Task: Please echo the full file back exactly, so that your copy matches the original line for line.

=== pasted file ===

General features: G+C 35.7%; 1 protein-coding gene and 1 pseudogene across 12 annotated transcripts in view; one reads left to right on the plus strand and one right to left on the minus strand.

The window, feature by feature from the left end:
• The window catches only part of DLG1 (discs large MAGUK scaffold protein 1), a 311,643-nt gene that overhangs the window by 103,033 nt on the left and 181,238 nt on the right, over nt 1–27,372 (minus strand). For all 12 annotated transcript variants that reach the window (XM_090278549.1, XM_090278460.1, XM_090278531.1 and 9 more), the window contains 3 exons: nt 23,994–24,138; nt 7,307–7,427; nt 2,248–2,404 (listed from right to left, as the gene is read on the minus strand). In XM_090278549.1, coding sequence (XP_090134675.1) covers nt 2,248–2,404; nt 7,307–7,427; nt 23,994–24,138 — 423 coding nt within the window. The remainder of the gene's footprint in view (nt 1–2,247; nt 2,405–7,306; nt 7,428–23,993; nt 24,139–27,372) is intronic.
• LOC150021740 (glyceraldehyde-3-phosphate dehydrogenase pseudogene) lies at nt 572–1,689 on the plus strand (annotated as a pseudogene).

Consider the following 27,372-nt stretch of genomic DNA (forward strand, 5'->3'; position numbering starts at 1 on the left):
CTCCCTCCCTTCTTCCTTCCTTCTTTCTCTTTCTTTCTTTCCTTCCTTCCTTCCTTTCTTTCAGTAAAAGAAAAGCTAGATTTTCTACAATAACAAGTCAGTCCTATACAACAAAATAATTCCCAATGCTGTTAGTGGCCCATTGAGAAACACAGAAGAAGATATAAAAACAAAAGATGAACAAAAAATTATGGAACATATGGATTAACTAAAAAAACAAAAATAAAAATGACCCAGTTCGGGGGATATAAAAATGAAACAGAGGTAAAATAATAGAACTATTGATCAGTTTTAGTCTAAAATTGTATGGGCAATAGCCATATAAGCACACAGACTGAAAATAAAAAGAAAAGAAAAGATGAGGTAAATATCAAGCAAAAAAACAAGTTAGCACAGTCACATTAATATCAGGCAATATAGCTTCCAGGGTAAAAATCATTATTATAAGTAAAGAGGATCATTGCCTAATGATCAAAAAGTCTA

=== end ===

General features: G+C 35.7%; 1 protein-coding gene and 1 pseudogene across 12 annotated transcripts in view; one reads left to right on the plus strand and one right to left on the minus strand.

The window, feature by feature from the left end:
• The window catches only part of DLG1 (discs large MAGUK scaffold protein 1), a 311,643-nt gene that overhangs the window by 103,033 nt on the left and 181,238 nt on the right, over nt 1–27,372 (minus strand). For all 12 annotated transcript variants that reach the window (XM_090278549.1, XM_090278460.1, XM_090278531.1 and 9 more), the window contains 3 exons: nt 23,994–24,138; nt 7,307–7,427; nt 2,248–2,404 (listed from right to left, as the gene is read on the minus strand). In XM_090278549.1, coding sequence (XP_090134675.1) covers nt 2,248–2,404; nt 7,307–7,427; nt 23,994–24,138 — 423 coding nt within the window. The remainder of the gene's footprint in view (nt 1–2,247; nt 2,405–7,306; nt 7,428–23,993; nt 24,139–27,372) is intronic.
• LOC150021740 (glyceraldehyde-3-phosphate dehydrogenase pseudogene) lies at nt 572–1,689 on the plus strand (annotated as a pseudogene).

Consider the following 27,372-nt stretch of genomic DNA (forward strand, 5'->3'; position numbering starts at 1 on the left):
CTCCCTCCCTTCTTCCTTCCTTCTTTCTCTTTCTTTCTTTCCTTCCTTCCTTCCTTTCTTTCAGTAAAAGAAAAGCTAGATTTTCTACAATAACAAGTCAGTCCTATACAACAAAATAATTCCCAATGCTGTTAGTGGCCCATTGAGAAACACAGAAGAAGATATAAAAACAAAAGATGAACAAAAAATTATGGAACATATGGATTAACTAAAAAAACAAAAATAAAAATGACCCAGTTCGGGGGATATAAAAATGAAACAGAGGTAAAATAATAGAACTATTGATCAGTTTTAGTCTAAAATTGTATGGGCAATAGCCATATAAGCACACAGACTGAAAATAAAAAGAAAAGAAAAGATGAGGTAAATATCAAGCAAAAAAACAAGTTAGCACAGTCACATTAATATCAGGCAATATAGCTTCCAGGGTAAAAATCATTATTATAAGTAAAGAGGATCATTGCCTAATGATCAAAAAGTCTA